Brazil’s airport sector is now mostly run by private firms, following in the footsteps of the country’s telecom and electric power industries.
Earlier this month, the government concluded the concession auction for 15 airports, meaning that private firms now handle 91.6% of Brazil’s air passenger transport.
“The domain of private sector participants brings more dynamism to the airports and this is very positive for companies that provide services and works for concessionaires, as there is much less bureaucracy involved compared to the relationship with the public sector,” Adalberto Vasconcelos, founder of infrastructure consultancy ASV Infra Partners and former head of government investment partnerships program PPI, told BNamericas.
A similar level of private participation exists only in the telecom and energy markets, which were privatized in the 1990s. Airport concession auctions started in 2011. Previously, airport authority Infraero administered the facilities.
“The consolidation of private sector participants in the airport industry brings regulatory challenges; the segment still does not have the same regulatory maturity as the telecom and electricity sectors,” said Vasconcelos.
Local players in the segment are CCR, Socicam, Invepar and XP, while international players are Aena Desarrollo, Vinci Airports, Inframérica, Fraport and Flughafen Zürich.
CCR manages the airports in the cities of Curitiba, Foz do Iguaçu, Londrina, and Bacacheri, in Paraná state; Navegantes and Joinville in Santa Catarina state, Pelotas and Bagé in Rio Grande do Sul, Goiânia in Goiás, São Luís and Imperatriz in Maranhão, Teresina in Piauí, Palmas in Tocantins, and Petrolina in Pernambuco.
Socicam has 24 facilities and won the airports of Belém, in Pará state, and Macapá, in Amapá in the August 18 auction.
More Brazilian players entered the sector with that auction. Among them are investment firm XP Asset, winning the concession of Campo de Marte airport in São Paulo state and Jacarepaguá in Rio de Janeiro.
Meanwhile, infrastructure firm Invepar is the controlling shareholder of GRUPar, which owns the concession for the country’s busiest airport, Aeroporto de Guarulhos in São Paulo state.
Spain’s Aena aggressively increased its sector footprint. The company already operated six airports in Brazil’s northeast and won the block that includes the country’s second busiest airport, Congonhas, in São Paulo state. Aena was the sole bidder, offering a fee of 2.45bn reais (US$480mn), while the minimum was 740mn reais.
This block also involves Campo Grande, Corumbá and Ponta Porã in Mato Grosso do Sul state; Antares, Marabá, Parauapebas and Altamira in Pará; and Uberlândia, Uberaba and Montes Claros in Minas Gerais.
“We want to contribute to airport sector development in Brazil. The country is a very important part of our strategic vision of international expansion,” Aena’s international director told a press conference after the auction.
France’s Vinci Airports administrates facilities in Manaus, Tabatinga and Tefé in Amazonas state; Porto Velho in Rondônia, Rio Branco and Cruzeiro do Sul in Acre state, and Boa Vista in Roraima state.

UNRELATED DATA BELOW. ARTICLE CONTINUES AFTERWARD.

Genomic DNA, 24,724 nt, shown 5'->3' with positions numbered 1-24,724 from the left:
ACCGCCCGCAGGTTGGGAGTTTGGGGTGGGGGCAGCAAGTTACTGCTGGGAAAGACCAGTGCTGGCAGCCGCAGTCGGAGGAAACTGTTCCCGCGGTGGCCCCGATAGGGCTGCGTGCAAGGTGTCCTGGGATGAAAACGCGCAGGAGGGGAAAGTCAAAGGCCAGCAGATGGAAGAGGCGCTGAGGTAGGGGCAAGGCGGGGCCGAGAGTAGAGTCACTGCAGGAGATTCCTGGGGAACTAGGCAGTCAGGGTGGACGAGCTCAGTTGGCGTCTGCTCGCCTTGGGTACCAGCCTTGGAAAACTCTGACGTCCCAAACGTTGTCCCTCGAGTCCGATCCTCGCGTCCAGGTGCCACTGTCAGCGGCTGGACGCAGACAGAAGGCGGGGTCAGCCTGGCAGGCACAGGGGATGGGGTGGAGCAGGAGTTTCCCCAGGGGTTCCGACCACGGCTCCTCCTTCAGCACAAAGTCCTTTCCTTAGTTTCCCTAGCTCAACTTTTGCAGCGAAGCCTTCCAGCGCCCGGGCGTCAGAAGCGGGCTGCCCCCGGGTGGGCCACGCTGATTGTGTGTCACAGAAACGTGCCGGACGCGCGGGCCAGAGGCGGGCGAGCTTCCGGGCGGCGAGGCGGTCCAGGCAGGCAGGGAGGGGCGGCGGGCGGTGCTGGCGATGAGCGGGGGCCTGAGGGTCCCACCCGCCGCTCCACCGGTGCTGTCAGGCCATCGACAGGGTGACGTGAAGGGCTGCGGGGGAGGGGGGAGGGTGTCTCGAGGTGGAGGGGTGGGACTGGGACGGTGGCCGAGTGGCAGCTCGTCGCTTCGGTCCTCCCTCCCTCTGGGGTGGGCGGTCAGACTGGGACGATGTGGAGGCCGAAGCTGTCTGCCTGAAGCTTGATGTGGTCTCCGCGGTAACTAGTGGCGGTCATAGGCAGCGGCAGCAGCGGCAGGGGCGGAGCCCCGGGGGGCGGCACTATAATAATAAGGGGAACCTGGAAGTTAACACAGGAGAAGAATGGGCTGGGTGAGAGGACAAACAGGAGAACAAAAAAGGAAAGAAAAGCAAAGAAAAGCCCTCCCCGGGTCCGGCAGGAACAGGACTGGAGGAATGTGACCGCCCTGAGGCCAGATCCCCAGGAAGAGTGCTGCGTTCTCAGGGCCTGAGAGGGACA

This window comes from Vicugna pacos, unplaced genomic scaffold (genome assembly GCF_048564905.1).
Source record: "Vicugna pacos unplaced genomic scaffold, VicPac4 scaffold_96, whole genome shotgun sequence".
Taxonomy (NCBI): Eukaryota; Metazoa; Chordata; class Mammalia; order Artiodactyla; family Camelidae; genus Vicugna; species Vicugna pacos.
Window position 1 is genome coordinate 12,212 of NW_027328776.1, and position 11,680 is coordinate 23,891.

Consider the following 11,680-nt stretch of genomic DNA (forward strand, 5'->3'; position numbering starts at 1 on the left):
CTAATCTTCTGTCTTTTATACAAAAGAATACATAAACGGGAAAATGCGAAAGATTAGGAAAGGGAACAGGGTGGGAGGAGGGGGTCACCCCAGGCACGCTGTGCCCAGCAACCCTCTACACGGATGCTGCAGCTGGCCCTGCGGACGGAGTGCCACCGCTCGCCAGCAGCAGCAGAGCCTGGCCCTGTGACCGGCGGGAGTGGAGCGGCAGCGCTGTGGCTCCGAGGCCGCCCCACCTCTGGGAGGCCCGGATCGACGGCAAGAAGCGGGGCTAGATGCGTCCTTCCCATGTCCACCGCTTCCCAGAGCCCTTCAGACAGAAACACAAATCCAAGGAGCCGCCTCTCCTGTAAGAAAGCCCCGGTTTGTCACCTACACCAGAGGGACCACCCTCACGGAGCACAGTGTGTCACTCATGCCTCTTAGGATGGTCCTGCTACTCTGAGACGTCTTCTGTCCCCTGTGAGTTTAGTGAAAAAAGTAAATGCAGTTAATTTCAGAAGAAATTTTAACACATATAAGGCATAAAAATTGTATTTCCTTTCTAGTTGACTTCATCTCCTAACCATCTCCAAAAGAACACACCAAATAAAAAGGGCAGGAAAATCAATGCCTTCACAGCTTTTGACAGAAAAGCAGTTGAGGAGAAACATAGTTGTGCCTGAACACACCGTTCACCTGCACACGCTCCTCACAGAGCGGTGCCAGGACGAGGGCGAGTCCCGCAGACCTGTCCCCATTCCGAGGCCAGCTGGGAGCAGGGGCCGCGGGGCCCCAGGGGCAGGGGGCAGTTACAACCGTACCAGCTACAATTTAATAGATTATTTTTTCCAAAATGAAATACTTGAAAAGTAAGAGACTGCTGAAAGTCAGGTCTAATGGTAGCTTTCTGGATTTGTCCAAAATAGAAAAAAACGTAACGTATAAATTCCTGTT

Meanwhile, Switzerland’s Flughafen Zürich manages Florianópolis airport in Santa Catalina state, along with Vitória in Espirito Santo and Macaé in Rio de Janeiro state.
Germany’s Fraport operates the airports of Porto Alegre in Rio Grande do Sul and of Fortaleza in Ceará state.
Concessionaire Inframérica, controlled by Argentine holding company Corporación América, operates Brasília international airport and São Gonçalo do Amarante airport in Rio Grande do Norte state capital Natal.
But the sector also grapples with problems.
“Contracts in the electricity sector undergo periodic reviews every five years to verify the need for rebalancing. In the case of airport concessions there is no such periodic review, so the companies assume the risk throughout the 30-year contract,” said Vasconcelos.
Several concessionaires with contracts acquired before 2015 ran into problems, as passenger demand forecasts did not materialize, forcing some companies to return their contracts to the government for re-bidding.
Inframérica is in the process of returning São Gonçalo do Amarante, while RIOGaleão,controlled by Singapore’s Changi Airport, is returning the concession for Rio de Janeiro’s Galeão international airport.
In addition, the concession of Viracopos airport, which serves São Paulo state’s Campinas city, will likely also be reoffered as Aeroportos Brasil Viracopos (ABV), comprising TPI-Triunfo Participações e Investimentos, UTC Participações and EGIS Airport Operation, returned it.
Returning concessions is provided for in the contracts and possible once a company expresses interest. The government assesses if compensations must be paid by any party and then usually approves the process.
The pandemic hit the sector hard, passenger demand collapsed in 2020 and 2021 due to mobility restrictions. To help, the government evaluated the impacts of the pandemic on each airport and authorized lower annual fee payments by concessionaires to compensate for the unexpected drastic drop.
THE 2023 AUCTION
The sector is poised to be fully run by private players from next year. The federal government recently authorized adding Galeão international airport and Santos Dumont domestic airport, both in Rio de Janeiro, to the PPI.
With that authorization, the facilities’ concession can advance. The infrastructure ministry is planning to offer both in a single concession next year.
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Handling is 34.5% higher than the same month last year; container line grows 9.5%.
DIX, which is also the current operator, offered US$394,000 for the concession, a 57% premium over the minimum price.
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